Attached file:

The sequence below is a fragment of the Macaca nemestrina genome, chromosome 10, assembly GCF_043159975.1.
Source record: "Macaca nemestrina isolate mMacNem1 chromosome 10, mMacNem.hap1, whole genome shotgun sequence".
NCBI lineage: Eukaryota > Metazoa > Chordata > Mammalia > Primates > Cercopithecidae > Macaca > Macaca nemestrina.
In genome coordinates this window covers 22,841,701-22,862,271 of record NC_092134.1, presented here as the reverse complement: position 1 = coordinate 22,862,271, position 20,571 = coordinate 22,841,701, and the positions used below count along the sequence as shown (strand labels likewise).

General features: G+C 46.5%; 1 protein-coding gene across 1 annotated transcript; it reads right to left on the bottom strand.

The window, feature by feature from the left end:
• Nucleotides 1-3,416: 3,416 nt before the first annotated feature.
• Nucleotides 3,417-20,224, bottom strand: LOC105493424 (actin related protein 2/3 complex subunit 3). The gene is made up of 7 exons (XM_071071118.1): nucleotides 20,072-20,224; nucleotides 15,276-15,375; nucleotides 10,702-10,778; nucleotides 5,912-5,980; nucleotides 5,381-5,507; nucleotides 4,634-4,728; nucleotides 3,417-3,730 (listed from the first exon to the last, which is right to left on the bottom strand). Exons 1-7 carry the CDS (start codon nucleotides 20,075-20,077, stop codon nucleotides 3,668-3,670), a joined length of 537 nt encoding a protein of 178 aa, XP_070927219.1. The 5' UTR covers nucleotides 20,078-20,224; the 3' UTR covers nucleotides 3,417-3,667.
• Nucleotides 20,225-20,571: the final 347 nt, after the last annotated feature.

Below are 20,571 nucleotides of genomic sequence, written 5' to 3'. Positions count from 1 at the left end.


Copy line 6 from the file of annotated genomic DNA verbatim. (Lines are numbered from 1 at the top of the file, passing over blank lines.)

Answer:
The window, feature by feature from the left end: